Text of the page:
Georgia death-row prisoner Billy Daniel Raulerson, Jr. (pictured) is asking the U.S. Supreme Court to strike down a state law that, he argues, is permitting Georgia to unconstitutionally execute individuals with Intellectual Disability. On March 27, 2020, the Court is scheduled to consider whether to hear the case of Raulerson v. Warden and to review the constitutionality of Georgia’s evidentiary requirement that capital defendants prove they are intellectually disabled “beyond a reasonable doubt” before they are exempted from execution.

In 2002, in Atkins v. Virginia, the U.S. Supreme Court declared that the execution of individuals with intellectual disability violates the Eighth Amendment proscription against cruel and unusual punishment. While it has struck down several other state evidentiary rules that had resulted in the execution of some intellectually disabled offenders, it has so far declined to intervene in cases challenging Georgia’s strict burden of proving intellectual disability. In 1988, Georgia became one of the first states in the nation to prohibit the death penalty for the intellectually disabled. Yet, 32 years later, not a single defendant charged with intentional murder has been able to meet the state’s “beyond a reasonable doubt” burden of proof.

Raulerson filed his petition challenging that standard on January 24, 2020, calling Georgia’s burden of proof an “outlier” practice that no other state used in determining intellectual disability and that Georgia itself did not use in any other facet of intellectual disability law. Raulerson’s petition drew friend-of-the-court support in briefs filed by a coalition of disability rights organizations and mental disability professionals and by The Southern Center for Human Rights and the Roderick & Solange MacArthur Justice Center. Citing Cooper v. Oklahoma, a 1996 Supreme Court decision that struck down a lesser “clear and convincing evidence” standard that Oklahoma required defendants to meet for proving incompetence and Atkins’ absolute bar to executing the intellectually disabled, Raulerson asked the Court to take his case and declare Georgia’s burden of proof unconstitutional.

In Cooper, the Court held that a “procedural rule [that] allows the State to put to trial a defendant who is more likely than not incompetent”—and who therefore cannot be tried at all—violates due process. It later declared in Hall v. Florida in 2014 that “[n]o legitimate penological purpose is served by executing a person with intellectual disability.” Even worse than Cooper, Raulerson says, Georgia’s procedural rule allows the state to put to death a person who is more likely than not intellectually disabled and who, under the Atkins decision, is not eligible for the death penalty in the first place.

In a March 20 op-ed for the American Constitution Society blog, Sara Totonchi, the Southern Center’s Executive Director, provided three reasons why the time is now right for the Court to strike down Georgia’s intellectual disability standard. She writes that the Court must act because: 1) under this standard, there has not been a single finding of intellectual disability in Georgia in more than 30 years; 2) Georgia does not use such a high standard of proof for intellectual disability in any other context, such as schools or social services; and 3) both the Georgia Supreme Court and the state legislature have refused to act to change the standard.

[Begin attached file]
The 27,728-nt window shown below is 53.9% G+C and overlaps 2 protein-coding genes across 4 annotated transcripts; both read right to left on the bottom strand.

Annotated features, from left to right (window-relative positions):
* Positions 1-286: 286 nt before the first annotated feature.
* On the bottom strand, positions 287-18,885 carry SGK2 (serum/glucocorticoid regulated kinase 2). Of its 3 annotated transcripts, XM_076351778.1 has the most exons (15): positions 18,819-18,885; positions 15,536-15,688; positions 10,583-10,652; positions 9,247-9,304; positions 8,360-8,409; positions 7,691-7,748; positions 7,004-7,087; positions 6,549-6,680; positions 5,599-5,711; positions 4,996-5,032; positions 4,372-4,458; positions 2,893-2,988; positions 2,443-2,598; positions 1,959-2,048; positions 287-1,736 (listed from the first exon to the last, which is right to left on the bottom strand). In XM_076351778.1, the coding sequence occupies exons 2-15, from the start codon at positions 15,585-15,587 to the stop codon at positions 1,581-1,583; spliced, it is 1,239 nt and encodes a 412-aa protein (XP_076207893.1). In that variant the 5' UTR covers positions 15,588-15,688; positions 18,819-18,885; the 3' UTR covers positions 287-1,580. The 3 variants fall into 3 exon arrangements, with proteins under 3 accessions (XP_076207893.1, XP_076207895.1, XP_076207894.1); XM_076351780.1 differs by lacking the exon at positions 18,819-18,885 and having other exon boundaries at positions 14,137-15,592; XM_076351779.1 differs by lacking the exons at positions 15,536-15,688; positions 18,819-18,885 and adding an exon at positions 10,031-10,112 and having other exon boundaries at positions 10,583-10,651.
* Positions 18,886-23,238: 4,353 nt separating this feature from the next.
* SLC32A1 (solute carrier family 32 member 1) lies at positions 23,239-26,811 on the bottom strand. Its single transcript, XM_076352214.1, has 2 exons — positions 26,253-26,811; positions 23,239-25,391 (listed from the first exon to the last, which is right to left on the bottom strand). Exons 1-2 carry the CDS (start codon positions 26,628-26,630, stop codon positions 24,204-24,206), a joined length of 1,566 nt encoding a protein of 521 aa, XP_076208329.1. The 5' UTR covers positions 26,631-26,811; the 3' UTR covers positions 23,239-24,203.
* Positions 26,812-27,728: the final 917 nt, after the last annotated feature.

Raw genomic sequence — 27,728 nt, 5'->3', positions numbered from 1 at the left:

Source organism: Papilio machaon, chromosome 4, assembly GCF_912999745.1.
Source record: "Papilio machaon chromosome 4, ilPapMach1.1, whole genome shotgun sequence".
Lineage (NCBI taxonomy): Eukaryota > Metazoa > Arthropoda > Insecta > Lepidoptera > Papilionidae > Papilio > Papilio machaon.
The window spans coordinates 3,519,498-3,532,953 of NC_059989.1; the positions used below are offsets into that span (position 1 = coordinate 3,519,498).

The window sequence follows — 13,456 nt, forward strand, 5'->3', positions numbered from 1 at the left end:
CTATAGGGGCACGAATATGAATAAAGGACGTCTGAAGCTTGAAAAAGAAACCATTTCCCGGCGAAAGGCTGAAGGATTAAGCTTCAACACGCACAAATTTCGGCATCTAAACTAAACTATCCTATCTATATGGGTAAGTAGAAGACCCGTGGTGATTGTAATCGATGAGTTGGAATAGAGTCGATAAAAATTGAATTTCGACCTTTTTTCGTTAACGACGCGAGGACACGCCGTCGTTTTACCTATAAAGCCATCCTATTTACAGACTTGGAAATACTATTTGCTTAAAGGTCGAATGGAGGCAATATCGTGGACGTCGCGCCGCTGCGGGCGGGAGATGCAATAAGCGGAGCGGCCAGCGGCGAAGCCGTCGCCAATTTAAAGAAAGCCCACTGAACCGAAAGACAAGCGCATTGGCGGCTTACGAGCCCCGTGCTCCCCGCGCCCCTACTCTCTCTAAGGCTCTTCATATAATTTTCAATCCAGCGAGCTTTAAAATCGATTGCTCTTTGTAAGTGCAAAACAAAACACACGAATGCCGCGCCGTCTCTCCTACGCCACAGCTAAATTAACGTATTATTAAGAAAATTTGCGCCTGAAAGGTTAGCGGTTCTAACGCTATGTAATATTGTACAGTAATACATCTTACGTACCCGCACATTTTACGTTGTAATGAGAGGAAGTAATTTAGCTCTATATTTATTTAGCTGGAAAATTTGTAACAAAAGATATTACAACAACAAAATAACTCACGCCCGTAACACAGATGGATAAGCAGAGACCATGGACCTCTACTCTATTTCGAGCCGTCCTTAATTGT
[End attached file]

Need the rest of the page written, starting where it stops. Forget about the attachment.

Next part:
Georgia accepts a comprehensive evaluation or medical diagnosis of intellectual disability as sufficient for individuals to qualify for educational and social services reserved for the intellectually disabled, Totonchi explains. Yet “when the stakes are the highest” in death-penalty cases, she says, Georgia evades its constitutional obligations by adopting an “unattainable standard” that, in the words of one federal appeals judge, “demands a level of certainty that medical experts simply cannot provide.”

Totonchi calls upon the Court to heed its own warning that if states are allowed “to define intellectual disability as they wished, the Court’s decision in Atkins could become a nullity, and the Eighth Amendment’s protection of human dignity would not become a reality.” She points to the case of Warren Hill, “who every expert agreed … was intellectually disabled,” as proof that Georgia has confirmed the Court’s fears. Despite the universal professional agreement that he was intellectually disabled, “Warren Hill could not prove his disability” beyond a reasonable doubt, she writes, and he was executed.

Totonchi concludes: “The state of Georgia has executed an individual with intellectual disability, and it will do so again so long as it employs its unconstitutional standard. The Court should grant certiorari in Raulerson and bring Georgia into compliance with the Constitution.”


Sara Totonchi, Georgia’s Unconstitutional Standard for Determining Intellectual Disability in Death Penalty Cases, American Constitution Society Blog, March 202020.

You can read the briefs of the par­ties and the ami­cus curi­ae in Raulerson v. Warden here.

Disclosure: DPIC receives oper­a­tional sup­port fund­ing from the Roderick & Solange MacArthur Justice Center. The MacArthur Justice Center had no involve­ment in DPIC’s edi­to­r­i­al choice to run this sto­ry or in the con­tent of this story. 

Read Raulerson’s Petition for a Writ of Certiorari and the ami­cus brief of the Southern Center for Human Rights.